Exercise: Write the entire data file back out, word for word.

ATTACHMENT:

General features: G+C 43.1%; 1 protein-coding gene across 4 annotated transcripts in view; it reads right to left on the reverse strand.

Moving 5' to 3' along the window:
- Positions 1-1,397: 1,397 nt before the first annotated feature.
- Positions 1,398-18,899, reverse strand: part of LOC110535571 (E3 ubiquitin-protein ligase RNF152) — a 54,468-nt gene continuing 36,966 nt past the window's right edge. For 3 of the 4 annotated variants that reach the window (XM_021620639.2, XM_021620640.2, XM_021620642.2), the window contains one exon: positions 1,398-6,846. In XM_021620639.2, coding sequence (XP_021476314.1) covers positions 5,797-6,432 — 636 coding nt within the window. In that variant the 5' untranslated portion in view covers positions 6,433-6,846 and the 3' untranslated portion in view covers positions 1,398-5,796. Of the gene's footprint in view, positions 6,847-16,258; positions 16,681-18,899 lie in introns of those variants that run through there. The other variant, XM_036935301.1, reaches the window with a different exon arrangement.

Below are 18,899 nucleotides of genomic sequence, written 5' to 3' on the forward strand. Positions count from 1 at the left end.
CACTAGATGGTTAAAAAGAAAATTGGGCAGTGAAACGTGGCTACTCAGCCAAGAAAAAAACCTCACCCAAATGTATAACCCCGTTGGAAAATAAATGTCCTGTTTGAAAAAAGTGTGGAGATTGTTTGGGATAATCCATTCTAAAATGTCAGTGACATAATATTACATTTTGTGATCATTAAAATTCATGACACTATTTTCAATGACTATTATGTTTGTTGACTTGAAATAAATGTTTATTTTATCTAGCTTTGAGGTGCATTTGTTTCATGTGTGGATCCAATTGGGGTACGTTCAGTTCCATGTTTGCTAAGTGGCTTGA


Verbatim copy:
General features: G+C 43.1%; 1 protein-coding gene across 4 annotated transcripts in view; it reads right to left on the reverse strand.

Moving 5' to 3' along the window:
- Positions 1-1,397: 1,397 nt before the first annotated feature.
- Positions 1,398-18,899, reverse strand: part of LOC110535571 (E3 ubiquitin-protein ligase RNF152) — a 54,468-nt gene continuing 36,966 nt past the window's right edge. For 3 of the 4 annotated variants that reach the window (XM_021620639.2, XM_021620640.2, XM_021620642.2), the window contains one exon: positions 1,398-6,846. In XM_021620639.2, coding sequence (XP_021476314.1) covers positions 5,797-6,432 — 636 coding nt within the window. In that variant the 5' untranslated portion in view covers positions 6,433-6,846 and the 3' untranslated portion in view covers positions 1,398-5,796. Of the gene's footprint in view, positions 6,847-16,258; positions 16,681-18,899 lie in introns of those variants that run through there. The other variant, XM_036935301.1, reaches the window with a different exon arrangement.

Below are 18,899 nucleotides of genomic sequence, written 5' to 3' on the forward strand. Positions count from 1 at the left end.
CACTAGATGGTTAAAAAGAAAATTGGGCAGTGAAACGTGGCTACTCAGCCAAGAAAAAAACCTCACCCAAATGTATAACCCCGTTGGAAAATAAATGTCCTGTTTGAAAAAAGTGTGGAGATTGTTTGGGATAATCCATTCTAAAATGTCAGTGACATAATATTACATTTTGTGATCATTAAAATTCATGACACTATTTTCAATGACTATTATGTTTGTTGACTTGAAATAAATGTTTATTTTATCTAGCTTTGAGGTGCATTTGTTTCATGTGTGGATCCAATTGGGGTACGTTCAGTTCCATGTTTGCTAAGTGGCTTGA